I looked out the window for a while tonight. Watched as the snow/sleet mixture covered our front yard as the dogs romped and slid around, enjoying the rare chance to roll in such cold whiteness. My approach to the Lenten season has been different this year. The usual enjoyment has been missing. I’ve been —- I don’t know what I’ve been. Contemplative, perhaps is the closest word I can find. I’ve been reading a lot, praying more and digging into my faith with a big ol’ shovel.

I turn from the window and listen to the dogs and the hubby snore. I smile as their noisy breaths become synchronized. Mumbles emerge out of each of them as the snow/sleet mixture piles a little higher outside. The night has become quieter, and I am listening. For what I do not know. But I am listening.

According to Jewish tradition and law, we are in the middle of a Jewish Shemitah year (Sept. 24, 2014–Sept. 13, 2015). A time to honor God by resting the land and forgiving debt. The 7th year of a 7year period. 2015 is also a Jubilee year (the 7th year of 7 consecutive Shemitahs or in other words – the 49th year in a 50 year period).The 50th year then becomes a year of freedom for the Jewish people. It makes you wonder how closely the Jewish nation is tied to our nation, when you consider the recent history of Shemitah years in 2001 and 2008.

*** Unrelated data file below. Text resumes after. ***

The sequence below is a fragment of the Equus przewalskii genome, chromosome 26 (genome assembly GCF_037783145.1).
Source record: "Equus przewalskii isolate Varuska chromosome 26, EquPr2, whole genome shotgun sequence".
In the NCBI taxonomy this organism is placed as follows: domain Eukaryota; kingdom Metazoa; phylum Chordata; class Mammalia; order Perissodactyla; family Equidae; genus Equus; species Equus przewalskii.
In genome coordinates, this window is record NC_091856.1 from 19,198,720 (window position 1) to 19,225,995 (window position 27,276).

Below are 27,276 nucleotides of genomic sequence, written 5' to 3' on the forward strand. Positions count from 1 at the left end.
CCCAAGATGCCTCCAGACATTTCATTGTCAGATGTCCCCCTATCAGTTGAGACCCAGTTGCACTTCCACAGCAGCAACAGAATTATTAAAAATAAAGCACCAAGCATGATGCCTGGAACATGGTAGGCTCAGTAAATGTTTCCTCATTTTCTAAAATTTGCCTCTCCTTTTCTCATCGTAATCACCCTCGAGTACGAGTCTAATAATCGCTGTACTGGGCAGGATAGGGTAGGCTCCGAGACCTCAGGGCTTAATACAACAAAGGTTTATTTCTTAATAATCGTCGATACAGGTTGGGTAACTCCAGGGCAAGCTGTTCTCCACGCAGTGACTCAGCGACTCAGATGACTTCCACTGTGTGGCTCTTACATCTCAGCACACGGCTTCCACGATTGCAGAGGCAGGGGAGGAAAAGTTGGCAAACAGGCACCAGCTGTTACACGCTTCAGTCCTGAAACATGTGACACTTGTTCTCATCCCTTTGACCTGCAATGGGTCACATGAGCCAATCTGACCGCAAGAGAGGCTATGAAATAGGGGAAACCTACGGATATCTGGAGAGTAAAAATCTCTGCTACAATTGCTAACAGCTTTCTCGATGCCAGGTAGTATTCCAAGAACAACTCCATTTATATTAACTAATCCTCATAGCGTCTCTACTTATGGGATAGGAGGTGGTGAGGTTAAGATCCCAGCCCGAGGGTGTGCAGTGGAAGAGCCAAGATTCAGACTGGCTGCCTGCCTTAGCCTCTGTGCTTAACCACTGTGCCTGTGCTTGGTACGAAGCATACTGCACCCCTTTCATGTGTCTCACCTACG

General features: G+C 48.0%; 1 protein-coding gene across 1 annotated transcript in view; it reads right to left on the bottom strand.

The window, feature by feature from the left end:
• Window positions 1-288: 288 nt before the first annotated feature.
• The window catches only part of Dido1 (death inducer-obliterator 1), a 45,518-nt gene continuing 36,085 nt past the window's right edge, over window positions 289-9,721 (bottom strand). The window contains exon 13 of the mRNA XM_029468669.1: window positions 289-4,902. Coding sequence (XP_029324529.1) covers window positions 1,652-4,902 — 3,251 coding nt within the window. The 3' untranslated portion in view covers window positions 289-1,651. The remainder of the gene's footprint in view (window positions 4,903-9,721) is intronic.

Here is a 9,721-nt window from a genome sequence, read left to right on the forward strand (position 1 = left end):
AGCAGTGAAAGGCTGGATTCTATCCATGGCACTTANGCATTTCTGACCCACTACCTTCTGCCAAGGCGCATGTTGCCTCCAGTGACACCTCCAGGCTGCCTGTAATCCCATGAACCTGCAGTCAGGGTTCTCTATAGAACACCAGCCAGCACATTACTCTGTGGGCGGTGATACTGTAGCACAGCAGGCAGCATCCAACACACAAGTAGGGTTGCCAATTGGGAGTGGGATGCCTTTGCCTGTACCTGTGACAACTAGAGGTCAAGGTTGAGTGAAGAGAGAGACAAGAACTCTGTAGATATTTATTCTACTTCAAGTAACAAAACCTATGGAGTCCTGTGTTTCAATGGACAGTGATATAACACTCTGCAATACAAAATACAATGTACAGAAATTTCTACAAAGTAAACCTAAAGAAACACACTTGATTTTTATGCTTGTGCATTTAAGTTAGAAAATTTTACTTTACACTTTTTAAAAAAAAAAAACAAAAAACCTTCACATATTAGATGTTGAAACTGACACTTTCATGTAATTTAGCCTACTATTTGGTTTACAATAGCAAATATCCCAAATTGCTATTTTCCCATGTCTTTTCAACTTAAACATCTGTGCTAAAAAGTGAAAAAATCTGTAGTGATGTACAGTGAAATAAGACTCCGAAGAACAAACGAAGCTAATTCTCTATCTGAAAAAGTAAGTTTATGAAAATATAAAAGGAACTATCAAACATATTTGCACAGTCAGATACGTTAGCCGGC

So as Lent approaches once again, I find myself waiting by the window. Listening. Watching. Praying. It is the nature of Lent. It is what Rabbi Yeshua did as He turned His feet towards the cross. I can do no less.

“Look at the fig tree and all the trees. When they sprout leaves, you can see for yourselves and know that summer is near. Even so, when you see these things happening, you know that the kingdom of God is near.” Lk 29-31